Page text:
Thursday, May 10, 2018

Getting Uncomfortable at Mom 2.0 2018

{Thank you Best Buy for the photo.}

Yesterday was my first full day back in a somewhat routine state after returning Tuesday at 1a.m. from the West Coast where I attended the 10th annual Mom 2.0 with Mr. Lovebird. It was my second time attending (here's last year's recap), and this time around while I spoke again, there was also another looming theme for me: being uncomfortable.

Brené Brown's keynote on courage was the perfect lead-in to my session with Fostermoms on Parenting and Platforming Through Awakening: Using Your Influence to Speak Truth to Power.

{Click to enlarge my session description}

After blogging for nearly 10 years I've seen the way that the industry has changed and my session was literally born out of my Mom 2.0 experience last year and wanting to foster a courageous conversation regarding my own transition and awakening I've felt here in this space going from mommy blogger to activist. As a mom especially, I believe that I have no alternative than to be an activist - I can no longer continue business as usual only posting about my kids, meals, and travel adventures.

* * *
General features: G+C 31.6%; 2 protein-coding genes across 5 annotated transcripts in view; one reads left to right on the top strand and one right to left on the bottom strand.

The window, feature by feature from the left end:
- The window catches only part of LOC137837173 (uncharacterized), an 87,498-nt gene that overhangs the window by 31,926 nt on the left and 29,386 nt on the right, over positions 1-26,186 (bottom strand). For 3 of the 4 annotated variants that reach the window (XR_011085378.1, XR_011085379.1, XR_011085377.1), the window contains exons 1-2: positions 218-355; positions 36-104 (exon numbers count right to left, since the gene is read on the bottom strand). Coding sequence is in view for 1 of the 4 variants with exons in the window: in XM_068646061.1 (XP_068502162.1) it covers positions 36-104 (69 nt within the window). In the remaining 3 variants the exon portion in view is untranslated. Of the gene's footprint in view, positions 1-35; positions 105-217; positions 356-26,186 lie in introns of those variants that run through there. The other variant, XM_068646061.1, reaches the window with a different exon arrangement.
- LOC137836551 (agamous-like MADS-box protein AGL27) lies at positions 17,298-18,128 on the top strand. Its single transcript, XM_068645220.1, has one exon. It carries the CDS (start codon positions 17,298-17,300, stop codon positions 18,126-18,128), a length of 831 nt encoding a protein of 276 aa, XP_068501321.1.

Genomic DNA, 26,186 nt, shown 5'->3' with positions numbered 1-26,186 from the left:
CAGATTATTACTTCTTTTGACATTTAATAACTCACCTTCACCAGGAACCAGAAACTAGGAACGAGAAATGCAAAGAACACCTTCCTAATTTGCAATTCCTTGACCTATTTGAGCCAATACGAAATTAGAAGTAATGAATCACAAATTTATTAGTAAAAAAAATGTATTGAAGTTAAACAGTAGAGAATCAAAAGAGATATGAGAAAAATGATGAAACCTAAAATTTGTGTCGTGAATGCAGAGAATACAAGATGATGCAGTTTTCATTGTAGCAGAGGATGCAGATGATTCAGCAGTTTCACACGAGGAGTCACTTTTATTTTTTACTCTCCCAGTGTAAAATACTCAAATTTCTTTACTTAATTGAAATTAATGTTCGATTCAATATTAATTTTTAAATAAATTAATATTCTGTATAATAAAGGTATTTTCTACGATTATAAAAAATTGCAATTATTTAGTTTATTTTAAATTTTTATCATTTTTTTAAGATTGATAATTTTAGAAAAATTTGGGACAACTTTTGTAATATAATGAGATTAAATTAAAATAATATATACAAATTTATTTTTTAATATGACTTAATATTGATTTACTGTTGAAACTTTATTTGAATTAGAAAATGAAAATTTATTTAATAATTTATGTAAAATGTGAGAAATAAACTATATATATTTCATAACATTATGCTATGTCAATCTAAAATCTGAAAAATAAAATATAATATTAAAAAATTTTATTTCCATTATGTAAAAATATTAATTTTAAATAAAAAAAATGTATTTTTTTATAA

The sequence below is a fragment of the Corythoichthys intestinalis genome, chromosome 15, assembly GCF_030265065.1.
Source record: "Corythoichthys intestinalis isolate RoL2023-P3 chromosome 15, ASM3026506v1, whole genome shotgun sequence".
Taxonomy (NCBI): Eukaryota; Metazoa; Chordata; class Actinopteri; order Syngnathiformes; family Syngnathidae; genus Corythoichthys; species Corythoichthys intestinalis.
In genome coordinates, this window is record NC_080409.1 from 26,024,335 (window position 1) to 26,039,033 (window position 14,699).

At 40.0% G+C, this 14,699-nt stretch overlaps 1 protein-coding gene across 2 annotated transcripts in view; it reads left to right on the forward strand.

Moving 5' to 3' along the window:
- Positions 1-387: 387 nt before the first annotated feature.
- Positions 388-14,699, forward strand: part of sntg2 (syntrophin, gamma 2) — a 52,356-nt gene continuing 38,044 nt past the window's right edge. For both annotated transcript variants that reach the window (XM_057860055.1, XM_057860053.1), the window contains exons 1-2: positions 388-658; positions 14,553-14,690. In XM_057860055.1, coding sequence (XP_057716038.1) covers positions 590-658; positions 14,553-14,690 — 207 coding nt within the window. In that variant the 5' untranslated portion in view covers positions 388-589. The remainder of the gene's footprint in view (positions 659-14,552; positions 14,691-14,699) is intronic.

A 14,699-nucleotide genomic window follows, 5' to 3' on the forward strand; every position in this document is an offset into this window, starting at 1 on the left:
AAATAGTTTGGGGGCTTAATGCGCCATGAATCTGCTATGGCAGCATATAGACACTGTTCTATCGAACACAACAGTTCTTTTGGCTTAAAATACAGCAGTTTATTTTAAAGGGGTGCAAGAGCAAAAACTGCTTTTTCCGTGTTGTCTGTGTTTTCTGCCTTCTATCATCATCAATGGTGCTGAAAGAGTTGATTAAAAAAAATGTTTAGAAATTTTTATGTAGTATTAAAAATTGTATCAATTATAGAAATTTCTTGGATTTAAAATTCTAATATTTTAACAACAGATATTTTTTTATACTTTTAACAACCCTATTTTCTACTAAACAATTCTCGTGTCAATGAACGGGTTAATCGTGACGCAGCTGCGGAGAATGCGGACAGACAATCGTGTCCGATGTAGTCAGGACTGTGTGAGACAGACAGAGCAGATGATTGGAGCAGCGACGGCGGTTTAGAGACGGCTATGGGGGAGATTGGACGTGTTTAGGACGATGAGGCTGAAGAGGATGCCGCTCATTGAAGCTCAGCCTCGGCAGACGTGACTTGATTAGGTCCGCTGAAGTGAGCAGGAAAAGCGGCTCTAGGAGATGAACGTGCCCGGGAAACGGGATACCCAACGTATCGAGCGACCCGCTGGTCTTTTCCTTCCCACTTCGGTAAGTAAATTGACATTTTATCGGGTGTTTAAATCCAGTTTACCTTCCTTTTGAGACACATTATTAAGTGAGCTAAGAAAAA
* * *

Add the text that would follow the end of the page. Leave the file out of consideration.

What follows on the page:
There's too much at stake.

In my session, similar to the one at Altitude Summit, we had a candid conversation on mine and Fostermoms' own "awakening" stories and what's spurred us to speak out on social issues. We also opened it up to our attendees to talk about what they've witnessed and experienced in their activism journey, acknowledging that we're all on different points along the way. What struck me most was while it was a diverse group, it was mostly white women dominating the conversation. This was even pointed out by a white woman which I appreciated, as well as the feedback from a black attendee who expressed that she attended to see who would show up as well as listen and observe what was going to be shared. 

Yes, this was an uncomfortable moment, but to this point and in the work of speaking up, I completely agree: the onus is often put in POC to explain, share and call things out and honestly, we're tired. Yes, we have to work together, but it's time for white people, white women especially given the 53% data point, to take the lead.

This wasn't an end point - it's a starting point and thank you to the Mom 2.0 team for including this important conversation. As more of these conversations are included in influencer programming it will only increase opportunities for peers to show up and do the work. For now the conversation continues at Like2Action and by following the hashtag #like2action across social media.

Curious about everything else at Mom 2.0? The venue, the other sessions I attended and how Mr. Lovebird and I cleaned up nicely for the Iris Awards? Visit the highlights in my Instagram Stories for all the details.

Speaking of getting uncomfortable, it was very timely to see "This is America" go viral the day after Mom 2.0 ended. How did you feel watching it?

P.S. Want to join me in Austin for Mom 2.0 2019? Early bird tickets sales are finished, but sign up for the newsletter so you can be first to know when general sales open back up in September!